The map shows what authorities will need to do to move the Ever Given vessel from the Suez Canal.

“Speeding up to a point is effective,” said Chris Gillard, who was captain of a 300-meter container ship that crossed the Suez monthly for almost a decade until 2019. “More than that and it becomes counter-effective because the bow will. get sucked deep into the water. Then adding too much power only exacerbates the problem. “

Bloomberg data also shows that the 300-meter Maersk Denver traveling behind Ever Given also posted a top speed of 10.6 knots at 7:28 a.m. A Maersk spokesperson in Denmark declined to comment. Ship captains and local pilots said it was not unusual to cross the canal at this speed despite the lower limit.

The Cosco Galaxy, a slightly smaller container ship than the Ever Given, was immediately ahead and appears to have traveled at a similar speed, but with a tugboat. The one before the Cosco, the Al Nasriyah, also had an escort. Escorts are not mandatory, according to the Suez Authority’s navigation rules, although the authority may require it for ships if it deems it necessary.

“The larger vessels often travel with a tugboat in the immediate vicinity, an escort boat, to facilitate transit,” said Captain Theologos Gampierakis of the commodities trading house Trafigura Group in Athens.

A freighter with high stacked containers like the Ever Given can be particularly difficult to navigate since the ship’s hull and container walls can act like a huge sail, said Kinsey, the former captain, who made his last voyage. at Suez in 2006.

“You might find yourself positioning the ship in one direction, and you’re actually moving in another direction,” Kinsey said. “There is a very fine line between having enough speed to maneuver and not having too much speed for the air and hydrodynamics to become unstable. Any deviation can get really bad really quickly because it’s so tight. “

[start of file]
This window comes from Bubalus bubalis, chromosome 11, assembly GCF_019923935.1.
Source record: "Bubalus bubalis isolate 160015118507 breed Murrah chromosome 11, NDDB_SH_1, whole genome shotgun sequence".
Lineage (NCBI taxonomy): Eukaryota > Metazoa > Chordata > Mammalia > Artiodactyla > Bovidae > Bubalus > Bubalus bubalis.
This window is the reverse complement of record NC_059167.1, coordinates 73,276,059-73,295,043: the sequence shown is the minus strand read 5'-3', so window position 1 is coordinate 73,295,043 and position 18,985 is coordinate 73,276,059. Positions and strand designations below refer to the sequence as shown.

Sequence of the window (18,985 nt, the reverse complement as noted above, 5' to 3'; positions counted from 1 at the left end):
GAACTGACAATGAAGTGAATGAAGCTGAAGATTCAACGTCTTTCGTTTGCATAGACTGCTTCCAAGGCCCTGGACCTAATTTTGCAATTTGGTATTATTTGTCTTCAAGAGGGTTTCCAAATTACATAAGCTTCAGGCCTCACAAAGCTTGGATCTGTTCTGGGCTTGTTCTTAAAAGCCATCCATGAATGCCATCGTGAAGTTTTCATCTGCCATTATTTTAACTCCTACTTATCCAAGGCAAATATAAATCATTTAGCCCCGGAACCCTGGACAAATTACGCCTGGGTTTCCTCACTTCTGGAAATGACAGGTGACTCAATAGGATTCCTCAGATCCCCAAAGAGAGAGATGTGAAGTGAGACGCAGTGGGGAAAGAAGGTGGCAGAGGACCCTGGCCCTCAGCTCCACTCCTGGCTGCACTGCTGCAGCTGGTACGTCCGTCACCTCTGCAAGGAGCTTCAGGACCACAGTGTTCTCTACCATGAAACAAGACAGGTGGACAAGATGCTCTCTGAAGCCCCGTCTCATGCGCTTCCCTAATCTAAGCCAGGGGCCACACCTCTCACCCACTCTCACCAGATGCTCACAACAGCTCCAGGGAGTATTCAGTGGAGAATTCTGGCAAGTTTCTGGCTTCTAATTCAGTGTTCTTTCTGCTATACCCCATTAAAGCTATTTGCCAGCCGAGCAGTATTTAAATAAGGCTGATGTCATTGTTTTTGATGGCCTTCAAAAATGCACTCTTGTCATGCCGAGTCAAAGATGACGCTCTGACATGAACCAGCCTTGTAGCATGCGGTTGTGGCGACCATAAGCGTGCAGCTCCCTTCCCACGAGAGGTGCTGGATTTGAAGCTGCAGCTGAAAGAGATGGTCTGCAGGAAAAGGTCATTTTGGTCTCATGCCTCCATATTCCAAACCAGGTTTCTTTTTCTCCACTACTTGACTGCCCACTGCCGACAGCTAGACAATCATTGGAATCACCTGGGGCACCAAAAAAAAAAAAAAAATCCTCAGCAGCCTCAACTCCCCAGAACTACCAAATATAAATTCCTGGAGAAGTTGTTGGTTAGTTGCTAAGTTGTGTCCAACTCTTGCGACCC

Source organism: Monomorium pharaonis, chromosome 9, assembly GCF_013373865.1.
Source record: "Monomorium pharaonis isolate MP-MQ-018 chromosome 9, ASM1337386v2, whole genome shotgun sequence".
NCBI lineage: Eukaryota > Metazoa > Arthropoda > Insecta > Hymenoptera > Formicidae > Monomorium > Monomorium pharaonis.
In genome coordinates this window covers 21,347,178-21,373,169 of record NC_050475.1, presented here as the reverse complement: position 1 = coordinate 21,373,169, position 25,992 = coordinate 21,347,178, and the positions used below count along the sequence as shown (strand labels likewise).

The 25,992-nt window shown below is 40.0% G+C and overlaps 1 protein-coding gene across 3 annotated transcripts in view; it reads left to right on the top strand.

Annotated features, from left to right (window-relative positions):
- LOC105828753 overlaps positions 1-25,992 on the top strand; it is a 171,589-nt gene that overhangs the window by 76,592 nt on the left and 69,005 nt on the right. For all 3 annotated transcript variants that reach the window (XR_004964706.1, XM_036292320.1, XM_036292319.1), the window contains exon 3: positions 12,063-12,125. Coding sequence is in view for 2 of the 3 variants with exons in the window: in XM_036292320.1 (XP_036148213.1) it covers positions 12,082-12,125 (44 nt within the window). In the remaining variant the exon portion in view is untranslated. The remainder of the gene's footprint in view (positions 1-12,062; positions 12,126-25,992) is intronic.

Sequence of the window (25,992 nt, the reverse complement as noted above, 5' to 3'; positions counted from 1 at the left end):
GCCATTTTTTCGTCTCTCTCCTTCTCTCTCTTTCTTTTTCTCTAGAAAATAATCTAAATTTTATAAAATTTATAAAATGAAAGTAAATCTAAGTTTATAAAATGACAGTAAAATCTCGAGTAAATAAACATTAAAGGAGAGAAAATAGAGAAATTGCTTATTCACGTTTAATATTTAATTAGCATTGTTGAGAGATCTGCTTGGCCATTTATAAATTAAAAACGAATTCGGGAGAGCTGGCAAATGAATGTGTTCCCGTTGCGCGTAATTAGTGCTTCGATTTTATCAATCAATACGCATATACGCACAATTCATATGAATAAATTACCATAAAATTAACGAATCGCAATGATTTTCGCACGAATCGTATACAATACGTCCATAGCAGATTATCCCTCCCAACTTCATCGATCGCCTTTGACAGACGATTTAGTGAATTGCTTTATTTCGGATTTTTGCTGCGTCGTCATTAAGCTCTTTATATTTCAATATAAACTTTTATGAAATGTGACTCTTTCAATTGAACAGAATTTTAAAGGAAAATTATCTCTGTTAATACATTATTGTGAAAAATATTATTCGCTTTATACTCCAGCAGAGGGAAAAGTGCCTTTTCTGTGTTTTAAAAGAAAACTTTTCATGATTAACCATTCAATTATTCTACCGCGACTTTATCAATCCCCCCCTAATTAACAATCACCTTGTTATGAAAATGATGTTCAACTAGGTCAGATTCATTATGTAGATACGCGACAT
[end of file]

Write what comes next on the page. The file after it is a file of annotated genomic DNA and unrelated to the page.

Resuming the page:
About 20 minutes after the incident, the first of two tugs accompanying the ships in front of the Ever Given returned to push its port side in an attempt to dislodge it, according to data compiled by Bloomberg. Eight tugs were later deployed to push both sides of the container ship, but to no avail.

The stranded container ship Ever Given, one of the world’s largest container ships, is seen after running aground in the Suez Canal, Egypt (Reuters)

In the field, officials and investigators were sent to the embankment. The excavators tried to make a dent by helping to free it from the sandy embankment.

In a village 100 meters from the stuck ship, the ship looms on the skyline like a giant monument. Every day it is found it is even more difficult to get it out, due to the sediment carried by the currents that will pile up around the ship underwater, Kinsey said.

The accident will be a missed opportunity if the industry does not adapt, he said. “There will be ships bigger than this that will go through Suez,” he said. “The next incident will be worse.”